New structures could accelerate progress toward faster computing and high-security data transfer across fiber optic networks.
Image courtesy of The Englund Group, MIT
Diamond optical cavities allow laser light (green arrow) to excite electrons on atoms held within the cavities, transferring information about the atoms outward via light (red arrow). Similar to funhouse mirrors, these cavities reflect and trap light letting light more readily pick up and transmit information about an atom’s state. This interaction is essential to develop quantum computing systems.
Tiny, nanoscale mirrors were constructed to trap light around atoms inside of diamond crystals, acting like a series of funhouse mirrors. The mirrored cavities in the crystal allow light to bounce back and forth up to 10,000 times, enhancing the normally weak interaction between light and the electronic spin states in the atoms. As a result, a 200-microsecond spin-coherence time – how long the memory encoded in the electron spin state lasts – was produced.
The enhanced interactions between light and atoms and the extended spin-coherence times are essential steps toward realizing real-world quantum memories and, hence, quantum computing systems, which could solve some problems faster than conventional systems. Additionally, these advances could significantly impact the development of high-security, long-distance, cryptographic fiber optic communication networks.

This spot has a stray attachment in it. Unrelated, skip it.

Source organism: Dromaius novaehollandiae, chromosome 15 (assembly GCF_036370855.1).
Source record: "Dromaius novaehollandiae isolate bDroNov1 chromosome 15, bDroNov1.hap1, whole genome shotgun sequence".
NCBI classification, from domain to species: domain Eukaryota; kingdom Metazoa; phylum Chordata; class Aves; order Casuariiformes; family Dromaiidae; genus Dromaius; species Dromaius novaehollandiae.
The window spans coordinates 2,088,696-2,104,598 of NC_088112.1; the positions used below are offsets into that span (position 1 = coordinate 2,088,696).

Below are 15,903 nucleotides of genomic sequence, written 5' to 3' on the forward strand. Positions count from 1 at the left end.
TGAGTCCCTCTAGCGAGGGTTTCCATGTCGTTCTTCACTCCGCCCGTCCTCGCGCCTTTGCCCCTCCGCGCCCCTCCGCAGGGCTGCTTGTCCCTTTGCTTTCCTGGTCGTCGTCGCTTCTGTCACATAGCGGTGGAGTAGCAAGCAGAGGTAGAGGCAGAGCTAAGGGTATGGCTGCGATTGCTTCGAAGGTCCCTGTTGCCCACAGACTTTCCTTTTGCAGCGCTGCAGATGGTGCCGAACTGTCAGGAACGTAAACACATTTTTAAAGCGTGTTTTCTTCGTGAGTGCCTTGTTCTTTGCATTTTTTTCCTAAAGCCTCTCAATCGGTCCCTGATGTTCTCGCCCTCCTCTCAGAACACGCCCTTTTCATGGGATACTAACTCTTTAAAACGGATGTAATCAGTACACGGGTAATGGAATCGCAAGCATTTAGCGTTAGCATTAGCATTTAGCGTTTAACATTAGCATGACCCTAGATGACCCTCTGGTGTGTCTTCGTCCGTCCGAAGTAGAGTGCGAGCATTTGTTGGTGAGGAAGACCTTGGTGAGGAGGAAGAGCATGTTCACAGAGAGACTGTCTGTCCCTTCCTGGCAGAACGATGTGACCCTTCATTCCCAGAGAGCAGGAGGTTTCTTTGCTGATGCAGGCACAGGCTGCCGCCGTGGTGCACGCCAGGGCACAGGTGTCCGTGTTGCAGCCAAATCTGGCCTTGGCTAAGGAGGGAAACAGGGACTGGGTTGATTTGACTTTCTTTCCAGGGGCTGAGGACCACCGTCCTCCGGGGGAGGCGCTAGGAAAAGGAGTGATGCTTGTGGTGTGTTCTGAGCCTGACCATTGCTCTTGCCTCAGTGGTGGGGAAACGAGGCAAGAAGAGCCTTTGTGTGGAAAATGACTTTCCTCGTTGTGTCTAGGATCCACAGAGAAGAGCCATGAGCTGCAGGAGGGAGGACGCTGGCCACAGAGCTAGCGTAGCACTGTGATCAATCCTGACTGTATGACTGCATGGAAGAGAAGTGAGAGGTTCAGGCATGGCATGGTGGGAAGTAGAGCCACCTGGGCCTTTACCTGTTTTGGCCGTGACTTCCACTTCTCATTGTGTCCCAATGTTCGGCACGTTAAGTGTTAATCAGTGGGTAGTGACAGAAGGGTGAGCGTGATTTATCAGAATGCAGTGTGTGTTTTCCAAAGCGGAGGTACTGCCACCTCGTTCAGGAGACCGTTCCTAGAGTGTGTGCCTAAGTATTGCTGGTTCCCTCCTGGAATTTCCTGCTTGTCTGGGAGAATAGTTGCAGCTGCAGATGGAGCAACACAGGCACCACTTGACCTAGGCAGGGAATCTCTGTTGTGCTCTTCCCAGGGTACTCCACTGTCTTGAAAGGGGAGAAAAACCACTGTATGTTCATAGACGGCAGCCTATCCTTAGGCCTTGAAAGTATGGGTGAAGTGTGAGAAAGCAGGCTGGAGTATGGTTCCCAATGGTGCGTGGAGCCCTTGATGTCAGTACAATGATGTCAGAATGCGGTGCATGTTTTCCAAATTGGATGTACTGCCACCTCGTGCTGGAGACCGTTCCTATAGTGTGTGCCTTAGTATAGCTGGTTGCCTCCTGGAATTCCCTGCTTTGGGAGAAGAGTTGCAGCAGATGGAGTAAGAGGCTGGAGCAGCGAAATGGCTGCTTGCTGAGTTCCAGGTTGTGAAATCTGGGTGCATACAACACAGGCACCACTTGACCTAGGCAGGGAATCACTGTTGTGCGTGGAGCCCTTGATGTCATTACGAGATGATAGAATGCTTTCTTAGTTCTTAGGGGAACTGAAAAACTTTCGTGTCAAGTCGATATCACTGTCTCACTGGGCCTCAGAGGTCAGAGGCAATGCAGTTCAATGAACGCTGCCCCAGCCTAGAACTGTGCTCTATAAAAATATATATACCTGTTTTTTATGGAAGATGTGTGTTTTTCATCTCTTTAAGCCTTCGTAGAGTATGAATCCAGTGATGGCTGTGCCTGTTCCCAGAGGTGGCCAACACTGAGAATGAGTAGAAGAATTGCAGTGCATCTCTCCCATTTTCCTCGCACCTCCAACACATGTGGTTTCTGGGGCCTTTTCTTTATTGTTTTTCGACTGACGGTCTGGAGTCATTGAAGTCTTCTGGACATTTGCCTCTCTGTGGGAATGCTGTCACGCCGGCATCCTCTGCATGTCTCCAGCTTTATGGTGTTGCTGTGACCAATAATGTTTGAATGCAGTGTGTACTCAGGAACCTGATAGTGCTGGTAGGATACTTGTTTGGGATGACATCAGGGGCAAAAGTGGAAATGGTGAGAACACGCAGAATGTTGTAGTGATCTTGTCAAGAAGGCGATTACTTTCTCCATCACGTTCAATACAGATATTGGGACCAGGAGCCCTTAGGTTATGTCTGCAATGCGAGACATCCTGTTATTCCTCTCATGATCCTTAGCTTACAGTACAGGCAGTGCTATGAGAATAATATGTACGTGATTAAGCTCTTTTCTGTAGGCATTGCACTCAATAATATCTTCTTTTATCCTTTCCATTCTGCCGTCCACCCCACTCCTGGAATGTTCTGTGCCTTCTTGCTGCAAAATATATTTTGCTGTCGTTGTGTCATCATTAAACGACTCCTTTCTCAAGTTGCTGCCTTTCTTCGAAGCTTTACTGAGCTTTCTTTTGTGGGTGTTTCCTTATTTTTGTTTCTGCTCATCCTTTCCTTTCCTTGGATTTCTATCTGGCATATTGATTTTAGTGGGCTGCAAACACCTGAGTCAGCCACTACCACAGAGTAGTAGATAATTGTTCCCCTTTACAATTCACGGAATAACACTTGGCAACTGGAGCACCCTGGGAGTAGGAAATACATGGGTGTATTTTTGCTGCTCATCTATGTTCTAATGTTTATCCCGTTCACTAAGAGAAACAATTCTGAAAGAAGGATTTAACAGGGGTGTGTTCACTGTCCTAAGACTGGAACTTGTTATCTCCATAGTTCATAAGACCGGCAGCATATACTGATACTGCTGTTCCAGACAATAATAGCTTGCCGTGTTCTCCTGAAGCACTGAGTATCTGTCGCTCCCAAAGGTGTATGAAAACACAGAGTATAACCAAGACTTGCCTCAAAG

Nanoscale mirrored cavities that trap light around atoms in diamond crystals increase the quantum mechanical interactions between light and electrons in atoms. Such interactions are essential to the creation and the connection of memory for quantum computers. Recent research, performed at the Massachusetts Institute of Technology (MIT) and the Center for Functional Nanomaterials at the U.S. Department of Energy’s Brookhaven National Laboratory, has demonstrated a new process to construct such diamond nanocavities in which memories are encoded inside the electronic spin states of an atomic system, with a memory time exceeding 200 microseconds. This improvement in the coherence time is more than two orders of magnitude better than previously reported times for cavity-coupled single quantum memories in solid state systems. The fabrication of the optical cavities relied on a new silicon hard-mask fabrication process that applies mature semiconductor fabrication methods for patterning high-quality photonic devices into unconventional substrates.